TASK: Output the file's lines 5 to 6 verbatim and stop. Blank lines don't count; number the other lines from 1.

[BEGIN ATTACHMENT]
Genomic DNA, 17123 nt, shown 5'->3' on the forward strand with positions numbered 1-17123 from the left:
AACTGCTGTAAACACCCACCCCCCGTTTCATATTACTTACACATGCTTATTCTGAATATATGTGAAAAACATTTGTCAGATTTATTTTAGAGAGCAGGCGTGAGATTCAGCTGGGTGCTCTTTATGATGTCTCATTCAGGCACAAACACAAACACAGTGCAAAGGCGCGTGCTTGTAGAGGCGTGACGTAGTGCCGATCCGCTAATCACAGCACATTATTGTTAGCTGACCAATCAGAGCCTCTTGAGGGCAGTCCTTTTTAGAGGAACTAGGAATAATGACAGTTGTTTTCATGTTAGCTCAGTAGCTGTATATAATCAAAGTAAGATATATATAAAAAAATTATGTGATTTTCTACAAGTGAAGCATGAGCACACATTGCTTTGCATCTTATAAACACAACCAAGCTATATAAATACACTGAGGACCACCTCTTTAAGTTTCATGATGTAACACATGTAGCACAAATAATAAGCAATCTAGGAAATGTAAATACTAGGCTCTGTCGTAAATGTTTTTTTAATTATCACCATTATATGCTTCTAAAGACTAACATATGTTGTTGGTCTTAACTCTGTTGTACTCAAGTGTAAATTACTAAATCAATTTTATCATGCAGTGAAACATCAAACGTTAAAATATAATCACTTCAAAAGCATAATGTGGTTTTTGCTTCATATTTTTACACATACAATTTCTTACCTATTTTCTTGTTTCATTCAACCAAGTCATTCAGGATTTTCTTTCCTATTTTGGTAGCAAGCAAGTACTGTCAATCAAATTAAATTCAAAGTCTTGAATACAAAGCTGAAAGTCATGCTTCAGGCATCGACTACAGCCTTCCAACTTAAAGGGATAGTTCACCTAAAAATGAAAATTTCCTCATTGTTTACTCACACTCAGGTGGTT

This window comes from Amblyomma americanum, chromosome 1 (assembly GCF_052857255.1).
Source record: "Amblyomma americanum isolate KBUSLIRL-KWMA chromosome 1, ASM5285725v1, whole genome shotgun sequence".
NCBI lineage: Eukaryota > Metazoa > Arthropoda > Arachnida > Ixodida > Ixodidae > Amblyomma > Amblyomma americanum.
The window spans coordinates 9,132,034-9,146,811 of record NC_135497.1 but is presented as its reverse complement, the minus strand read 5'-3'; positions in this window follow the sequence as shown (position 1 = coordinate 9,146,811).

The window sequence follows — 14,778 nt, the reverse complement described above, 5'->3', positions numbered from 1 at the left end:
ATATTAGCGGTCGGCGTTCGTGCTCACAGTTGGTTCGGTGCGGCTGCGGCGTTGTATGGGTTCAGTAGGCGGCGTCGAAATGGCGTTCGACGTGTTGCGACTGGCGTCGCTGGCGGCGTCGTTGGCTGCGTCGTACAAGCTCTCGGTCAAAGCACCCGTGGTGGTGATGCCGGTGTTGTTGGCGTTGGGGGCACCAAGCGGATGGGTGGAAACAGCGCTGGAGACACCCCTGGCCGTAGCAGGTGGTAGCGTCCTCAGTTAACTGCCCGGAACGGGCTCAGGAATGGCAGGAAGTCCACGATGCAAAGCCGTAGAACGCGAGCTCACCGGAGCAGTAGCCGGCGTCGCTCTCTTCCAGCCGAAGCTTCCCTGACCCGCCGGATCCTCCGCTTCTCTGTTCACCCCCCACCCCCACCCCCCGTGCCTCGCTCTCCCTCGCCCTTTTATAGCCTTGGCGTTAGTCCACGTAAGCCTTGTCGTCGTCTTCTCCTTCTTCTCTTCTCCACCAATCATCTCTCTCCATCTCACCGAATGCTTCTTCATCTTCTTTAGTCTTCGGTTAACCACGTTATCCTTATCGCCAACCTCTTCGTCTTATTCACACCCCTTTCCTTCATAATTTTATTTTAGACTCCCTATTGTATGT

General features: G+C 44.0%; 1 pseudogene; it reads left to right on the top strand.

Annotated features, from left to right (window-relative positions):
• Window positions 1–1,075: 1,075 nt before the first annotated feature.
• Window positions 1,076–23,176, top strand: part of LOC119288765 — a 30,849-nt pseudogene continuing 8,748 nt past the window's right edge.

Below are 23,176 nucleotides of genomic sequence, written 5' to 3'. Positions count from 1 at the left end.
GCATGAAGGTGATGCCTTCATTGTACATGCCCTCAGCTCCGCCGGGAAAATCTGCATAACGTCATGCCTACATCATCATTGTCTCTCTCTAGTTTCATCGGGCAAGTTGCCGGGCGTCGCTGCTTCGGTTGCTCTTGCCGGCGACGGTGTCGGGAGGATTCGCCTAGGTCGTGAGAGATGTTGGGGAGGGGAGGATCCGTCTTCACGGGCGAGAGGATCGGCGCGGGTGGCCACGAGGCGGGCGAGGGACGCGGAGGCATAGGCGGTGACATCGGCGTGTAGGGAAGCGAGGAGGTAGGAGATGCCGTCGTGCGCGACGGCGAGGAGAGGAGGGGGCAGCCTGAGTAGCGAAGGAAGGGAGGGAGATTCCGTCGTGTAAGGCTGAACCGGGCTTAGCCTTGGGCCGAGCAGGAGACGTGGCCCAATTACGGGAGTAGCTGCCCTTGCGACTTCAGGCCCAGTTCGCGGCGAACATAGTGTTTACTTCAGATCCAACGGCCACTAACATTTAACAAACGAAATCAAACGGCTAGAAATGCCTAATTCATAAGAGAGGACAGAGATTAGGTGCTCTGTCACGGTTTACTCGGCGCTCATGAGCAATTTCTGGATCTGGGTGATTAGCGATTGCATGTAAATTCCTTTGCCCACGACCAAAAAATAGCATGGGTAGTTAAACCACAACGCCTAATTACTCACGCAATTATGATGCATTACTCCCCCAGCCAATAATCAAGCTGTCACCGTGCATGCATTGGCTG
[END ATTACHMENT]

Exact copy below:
NCBI lineage: Eukaryota > Metazoa > Arthropoda > Arachnida > Ixodida > Ixodidae > Amblyomma > Amblyomma americanum.
The window spans coordinates 9,132,034-9,146,811 of record NC_135497.1 but is presented as its reverse complement, the minus strand read 5'-3'; positions in this window follow the sequence as shown (position 1 = coordinate 9,146,811).